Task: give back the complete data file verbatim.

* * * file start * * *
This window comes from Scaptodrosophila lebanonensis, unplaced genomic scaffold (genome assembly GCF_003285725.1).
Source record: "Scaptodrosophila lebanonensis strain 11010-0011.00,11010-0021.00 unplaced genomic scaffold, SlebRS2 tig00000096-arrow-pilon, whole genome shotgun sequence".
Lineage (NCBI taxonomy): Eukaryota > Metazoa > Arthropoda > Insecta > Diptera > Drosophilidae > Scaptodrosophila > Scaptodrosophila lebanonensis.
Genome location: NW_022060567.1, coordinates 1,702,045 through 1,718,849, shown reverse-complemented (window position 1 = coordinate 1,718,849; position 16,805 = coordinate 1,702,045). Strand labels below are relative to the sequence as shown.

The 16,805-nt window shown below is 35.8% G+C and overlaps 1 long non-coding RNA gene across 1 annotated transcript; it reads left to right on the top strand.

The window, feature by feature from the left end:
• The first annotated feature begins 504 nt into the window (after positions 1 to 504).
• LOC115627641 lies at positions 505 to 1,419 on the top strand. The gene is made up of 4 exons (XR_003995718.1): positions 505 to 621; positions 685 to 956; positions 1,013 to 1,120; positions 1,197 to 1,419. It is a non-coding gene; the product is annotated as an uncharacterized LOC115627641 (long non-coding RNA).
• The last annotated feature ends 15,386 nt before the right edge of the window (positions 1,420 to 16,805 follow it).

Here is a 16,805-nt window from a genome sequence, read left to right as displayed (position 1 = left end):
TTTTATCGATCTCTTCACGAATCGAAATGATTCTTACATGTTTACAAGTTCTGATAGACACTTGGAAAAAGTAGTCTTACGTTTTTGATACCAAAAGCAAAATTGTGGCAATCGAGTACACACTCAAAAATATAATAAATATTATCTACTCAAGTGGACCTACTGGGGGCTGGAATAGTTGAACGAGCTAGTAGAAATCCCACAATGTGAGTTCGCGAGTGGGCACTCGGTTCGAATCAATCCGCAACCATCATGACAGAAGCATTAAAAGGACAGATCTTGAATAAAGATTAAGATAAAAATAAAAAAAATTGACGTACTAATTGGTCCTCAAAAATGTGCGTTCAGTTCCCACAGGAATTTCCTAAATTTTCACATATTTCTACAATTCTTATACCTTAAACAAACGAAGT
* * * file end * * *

This window comes from Scaptodrosophila lebanonensis, unplaced genomic scaffold (genome assembly GCF_003285725.1).
Source record: "Scaptodrosophila lebanonensis strain 11010-0011.00,11010-0021.00 unplaced genomic scaffold, SlebRS2 tig00000096-arrow-pilon, whole genome shotgun sequence".
Lineage (NCBI taxonomy): Eukaryota > Metazoa > Arthropoda > Insecta > Diptera > Drosophilidae > Scaptodrosophila > Scaptodrosophila lebanonensis.
Genome location: NW_022060567.1, coordinates 1,702,045 through 1,718,849, shown reverse-complemented (window position 1 = coordinate 1,718,849; position 16,805 = coordinate 1,702,045). Strand labels below are relative to the sequence as shown.

The 16,805-nt window shown below is 35.8% G+C and overlaps 1 long non-coding RNA gene across 1 annotated transcript; it reads left to right on the top strand.

The window, feature by feature from the left end:
• The first annotated feature begins 504 nt into the window (after positions 1 to 504).
• LOC115627641 lies at positions 505 to 1,419 on the top strand. The gene is made up of 4 exons (XR_003995718.1): positions 505 to 621; positions 685 to 956; positions 1,013 to 1,120; positions 1,197 to 1,419. It is a non-coding gene; the product is annotated as an uncharacterized LOC115627641 (long non-coding RNA).
• The last annotated feature ends 15,386 nt before the right edge of the window (positions 1,420 to 16,805 follow it).

Here is a 16,805-nt window from a genome sequence, read left to right as displayed (position 1 = left end):
TTTTATCGATCTCTTCACGAATCGAAATGATTCTTACATGTTTACAAGTTCTGATAGACACTTGGAAAAAGTAGTCTTACGTTTTTGATACCAAAAGCAAAATTGTGGCAATCGAGTACACACTCAAAAATATAATAAATATTATCTACTCAAGTGGACCTACTGGGGGCTGGAATAGTTGAACGAGCTAGTAGAAATCCCACAATGTGAGTTCGCGAGTGGGCACTCGGTTCGAATCAATCCGCAACCATCATGACAGAAGCATTAAAAGGACAGATCTTGAATAAAGATTAAGATAAAAATAAAAAAAATTGACGTACTAATTGGTCCTCAAAAATGTGCGTTCAGTTCCCACAGGAATTTCCTAAATTTTCACATATTTCTACAATTCTTATACCTTAAACAAACGAAGT